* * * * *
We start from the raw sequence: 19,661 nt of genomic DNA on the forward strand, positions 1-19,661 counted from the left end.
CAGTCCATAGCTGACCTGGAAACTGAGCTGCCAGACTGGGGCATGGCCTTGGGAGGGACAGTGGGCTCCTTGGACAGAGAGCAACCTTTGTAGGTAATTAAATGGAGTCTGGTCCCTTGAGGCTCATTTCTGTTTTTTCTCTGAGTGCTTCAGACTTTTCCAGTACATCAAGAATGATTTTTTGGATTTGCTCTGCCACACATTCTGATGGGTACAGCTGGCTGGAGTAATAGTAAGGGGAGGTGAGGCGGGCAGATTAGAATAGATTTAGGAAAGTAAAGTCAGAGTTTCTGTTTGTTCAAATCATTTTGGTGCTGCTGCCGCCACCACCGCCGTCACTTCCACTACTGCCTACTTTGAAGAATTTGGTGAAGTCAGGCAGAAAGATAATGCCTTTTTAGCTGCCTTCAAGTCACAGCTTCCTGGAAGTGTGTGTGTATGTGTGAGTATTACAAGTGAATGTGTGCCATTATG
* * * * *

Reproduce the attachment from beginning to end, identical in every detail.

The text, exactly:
We start from the raw sequence: 19,661 nt of genomic DNA on the forward strand, positions 1-19,661 counted from the left end.
CAGTCCATAGCTGACCTGGAAACTGAGCTGCCAGACTGGGGCATGGCCTTGGGAGGGACAGTGGGCTCCTTGGACAGAGAGCAACCTTTGTAGGTAATTAAATGGAGTCTGGTCCCTTGAGGCTCATTTCTGTTTTTTCTCTGAGTGCTTCAGACTTTTCCAGTACATCAAGAATGATTTTTTGGATTTGCTCTGCCACACATTCTGATGGGTACAGCTGGCTGGAGTAATAGTAAGGGGAGGTGAGGCGGGCAGATTAGAATAGATTTAGGAAAGTAAAGTCAGAGTTTCTGTTTGTTCAAATCATTTTGGTGCTGCTGCCGCCACCACCGCCGTCACTTCCACTACTGCCTACTTTGAAGAATTTGGTGAAGTCAGGCAGAAAGATAATGCCTTTTTAGCTGCCTTCAAGTCACAGCTTCCTGGAAGTGTGTGTGTATGTGTGAGTATTACAAGTGAATGTGTGCCATTATG